The Fresh Loaf

News & Information for Amateur Bakers and Artisan Bread Enthusiasts

Bulghur in a bread recipe

cellar.door's picture
cellar.door

Bulghur in a bread recipe

Hi! I am a bread noob so I'll offer a preemptive apology if this is a really dumb question!

I found a recipe that I'd really like to try, for just a coarse country-style bread, and it calls for bulghur. Not cooked or uncooked, just bulghur. My impression was that I would add it uncooked -- is this correct?

JERSK's picture
JERSK

     Check the recipe again. It may call for soaking the bulgur. Bulgur is already cooked wheat, so it doesn't need to be cooked. It would be really crunchy if you added it to bread without soaking it. Usually bulgur is soaked in about a 1:1 ratio with boiling water, less (lower ratio water) if you want it a little crunchy. I would soak it a little myself as the water absorbs into the grain and wouldn't affect the liquid in your recipe. FYI when grains or cereals are added to bread recipes they are usually soaked. Not surprisingly this is called the "the soaker". It's also done with whole grain flours sometimes. I hope this helps.

TRK's picture
TRK

I have tried adding bulgar to bread a number of times. It should be cooked first (by cooked, I mean reconstituted with boiling water-it is already cooked). The times I added it dry it absorbed all the water from the dough, which softened the bulgar but made for very dry, dense bread. To cook, just follow the directions on the package.

cellar.door's picture
cellar.door

Both really excellent pieces of advice. Thanks very much for your help!

Mini Oven's picture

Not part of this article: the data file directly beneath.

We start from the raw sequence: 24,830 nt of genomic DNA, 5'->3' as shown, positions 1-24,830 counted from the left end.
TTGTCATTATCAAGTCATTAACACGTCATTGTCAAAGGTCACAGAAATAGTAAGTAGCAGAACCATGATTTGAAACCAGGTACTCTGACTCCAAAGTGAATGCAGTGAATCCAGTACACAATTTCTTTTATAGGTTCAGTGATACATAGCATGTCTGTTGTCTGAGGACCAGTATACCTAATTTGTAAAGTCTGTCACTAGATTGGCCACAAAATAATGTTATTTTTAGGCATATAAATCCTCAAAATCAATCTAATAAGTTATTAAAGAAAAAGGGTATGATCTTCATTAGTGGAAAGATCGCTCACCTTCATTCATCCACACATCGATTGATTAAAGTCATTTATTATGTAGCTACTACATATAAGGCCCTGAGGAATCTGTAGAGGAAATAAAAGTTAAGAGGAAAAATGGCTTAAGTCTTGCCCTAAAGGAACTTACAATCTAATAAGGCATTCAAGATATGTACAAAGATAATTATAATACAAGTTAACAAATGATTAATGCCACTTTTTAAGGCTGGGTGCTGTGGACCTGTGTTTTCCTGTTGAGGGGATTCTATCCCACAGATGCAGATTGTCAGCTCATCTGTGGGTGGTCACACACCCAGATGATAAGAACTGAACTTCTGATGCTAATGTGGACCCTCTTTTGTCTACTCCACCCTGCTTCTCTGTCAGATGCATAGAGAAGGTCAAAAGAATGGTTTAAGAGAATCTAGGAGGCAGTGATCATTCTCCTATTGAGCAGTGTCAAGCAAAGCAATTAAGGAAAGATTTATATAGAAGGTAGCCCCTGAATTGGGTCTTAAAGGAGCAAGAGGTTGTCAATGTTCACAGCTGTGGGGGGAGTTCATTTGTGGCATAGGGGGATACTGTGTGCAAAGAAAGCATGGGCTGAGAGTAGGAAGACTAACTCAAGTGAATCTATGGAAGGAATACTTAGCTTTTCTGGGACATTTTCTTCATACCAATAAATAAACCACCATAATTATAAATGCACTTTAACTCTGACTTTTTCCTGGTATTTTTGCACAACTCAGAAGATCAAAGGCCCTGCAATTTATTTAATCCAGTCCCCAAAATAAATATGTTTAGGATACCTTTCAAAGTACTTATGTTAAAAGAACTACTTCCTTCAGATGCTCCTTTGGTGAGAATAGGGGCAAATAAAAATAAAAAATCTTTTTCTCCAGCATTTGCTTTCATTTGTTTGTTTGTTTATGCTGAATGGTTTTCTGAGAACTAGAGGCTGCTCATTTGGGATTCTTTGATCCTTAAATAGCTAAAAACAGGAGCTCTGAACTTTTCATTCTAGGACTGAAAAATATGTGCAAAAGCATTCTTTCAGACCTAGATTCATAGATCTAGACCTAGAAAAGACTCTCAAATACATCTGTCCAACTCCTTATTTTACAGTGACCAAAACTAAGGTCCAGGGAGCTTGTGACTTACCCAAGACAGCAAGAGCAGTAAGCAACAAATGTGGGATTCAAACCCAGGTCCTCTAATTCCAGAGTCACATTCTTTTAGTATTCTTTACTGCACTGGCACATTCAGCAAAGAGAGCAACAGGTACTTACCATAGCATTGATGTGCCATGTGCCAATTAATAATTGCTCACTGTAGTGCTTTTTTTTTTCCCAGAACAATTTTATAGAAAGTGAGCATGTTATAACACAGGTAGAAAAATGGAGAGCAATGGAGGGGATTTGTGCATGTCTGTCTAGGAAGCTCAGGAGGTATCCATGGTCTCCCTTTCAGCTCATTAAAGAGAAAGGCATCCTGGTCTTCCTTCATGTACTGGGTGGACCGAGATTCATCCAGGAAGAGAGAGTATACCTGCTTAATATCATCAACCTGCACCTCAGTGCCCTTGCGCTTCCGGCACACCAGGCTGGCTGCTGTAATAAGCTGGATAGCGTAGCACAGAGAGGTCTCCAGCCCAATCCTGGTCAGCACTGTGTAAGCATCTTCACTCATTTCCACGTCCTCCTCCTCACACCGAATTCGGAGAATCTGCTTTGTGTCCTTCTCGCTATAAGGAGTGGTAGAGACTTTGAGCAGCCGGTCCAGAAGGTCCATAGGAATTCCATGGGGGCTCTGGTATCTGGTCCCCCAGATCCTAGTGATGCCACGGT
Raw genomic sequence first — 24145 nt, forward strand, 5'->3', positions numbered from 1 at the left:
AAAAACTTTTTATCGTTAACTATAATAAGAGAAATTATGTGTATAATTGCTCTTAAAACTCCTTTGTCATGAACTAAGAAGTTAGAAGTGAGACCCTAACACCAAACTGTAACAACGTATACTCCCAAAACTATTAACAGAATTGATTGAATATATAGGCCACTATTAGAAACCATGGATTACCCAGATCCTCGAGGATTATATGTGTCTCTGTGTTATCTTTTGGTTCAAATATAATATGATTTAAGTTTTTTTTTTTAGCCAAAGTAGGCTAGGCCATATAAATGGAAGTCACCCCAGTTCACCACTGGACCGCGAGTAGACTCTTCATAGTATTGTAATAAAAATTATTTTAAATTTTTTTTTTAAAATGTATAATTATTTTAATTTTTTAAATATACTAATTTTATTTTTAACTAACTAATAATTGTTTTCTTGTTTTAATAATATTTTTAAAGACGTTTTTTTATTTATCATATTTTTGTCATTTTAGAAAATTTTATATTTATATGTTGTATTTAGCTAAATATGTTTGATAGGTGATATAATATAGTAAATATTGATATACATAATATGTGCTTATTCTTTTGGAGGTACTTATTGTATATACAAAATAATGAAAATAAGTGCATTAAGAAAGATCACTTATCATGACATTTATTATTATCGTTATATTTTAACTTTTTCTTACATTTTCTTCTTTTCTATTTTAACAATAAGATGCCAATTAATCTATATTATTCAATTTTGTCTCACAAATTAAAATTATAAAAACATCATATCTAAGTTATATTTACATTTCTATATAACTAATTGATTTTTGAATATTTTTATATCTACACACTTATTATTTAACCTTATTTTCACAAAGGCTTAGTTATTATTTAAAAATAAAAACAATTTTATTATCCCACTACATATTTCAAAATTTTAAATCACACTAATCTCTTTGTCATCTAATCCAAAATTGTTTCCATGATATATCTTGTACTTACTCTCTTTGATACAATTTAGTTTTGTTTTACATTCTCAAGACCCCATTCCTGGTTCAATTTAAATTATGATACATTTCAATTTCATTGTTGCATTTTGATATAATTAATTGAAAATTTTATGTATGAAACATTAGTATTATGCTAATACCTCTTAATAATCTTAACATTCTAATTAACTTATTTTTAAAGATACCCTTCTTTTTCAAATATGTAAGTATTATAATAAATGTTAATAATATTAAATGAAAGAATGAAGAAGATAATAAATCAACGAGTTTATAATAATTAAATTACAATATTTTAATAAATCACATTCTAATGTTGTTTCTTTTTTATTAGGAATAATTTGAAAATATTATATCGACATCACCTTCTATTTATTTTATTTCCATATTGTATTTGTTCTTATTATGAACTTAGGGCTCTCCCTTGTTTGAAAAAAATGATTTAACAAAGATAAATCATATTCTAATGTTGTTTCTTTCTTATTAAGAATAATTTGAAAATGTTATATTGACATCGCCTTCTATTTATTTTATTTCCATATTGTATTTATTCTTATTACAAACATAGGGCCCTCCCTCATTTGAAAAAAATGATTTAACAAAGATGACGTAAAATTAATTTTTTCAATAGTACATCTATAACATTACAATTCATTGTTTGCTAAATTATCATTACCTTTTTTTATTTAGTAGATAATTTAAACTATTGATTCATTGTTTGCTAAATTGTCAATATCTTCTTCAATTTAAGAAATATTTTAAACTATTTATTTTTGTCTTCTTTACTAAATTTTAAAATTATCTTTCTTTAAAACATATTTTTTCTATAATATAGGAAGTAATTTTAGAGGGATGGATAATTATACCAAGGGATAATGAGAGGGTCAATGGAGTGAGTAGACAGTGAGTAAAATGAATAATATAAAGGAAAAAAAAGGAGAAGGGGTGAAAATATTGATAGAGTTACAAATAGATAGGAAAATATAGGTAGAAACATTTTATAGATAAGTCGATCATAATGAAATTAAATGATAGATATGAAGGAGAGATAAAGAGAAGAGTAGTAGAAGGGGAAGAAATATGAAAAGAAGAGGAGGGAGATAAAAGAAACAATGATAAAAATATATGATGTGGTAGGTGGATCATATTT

Mini Oven

I was making a loaf and decided to add tiny bulgar so I poured boiling water over it first, drained any water off (adding it to my liquids) and finished mixing the dough when it had cooled off.  It was a great moist loaf fitting for any donny darko fan...

Mini O

dmsnyder's picture
dmsnyder

 Good advice above. I would just add that, especially if soaking for >8 hours, it is not necessary to use hot water. Cold water works fine. This yeilds a chewy texture. I would think a hot water soak might result in a more mushy texture, but I've never done it.  

BTW, if you have never tried bulghar just as a grain dish, you are missing a wonderful food. You cook it as you would rice for a pilaf.   

Sautee 1/2 cup chopped onion until golden. Add one cup coarse or fine bulghar and mix well. (Add a couple coils of vermicelli, broken up, and mix, optionally.) Add 1 1/2 cups of water or chicken broth. Add salt and pepper to taste and mix. Cover and simmer until cooked - about 30 minutes.  

This is a wonderful side dish for lamb (chops, shish kebob, leg of lamb, etc.), especially, but good with any roasted meat or fowl.

David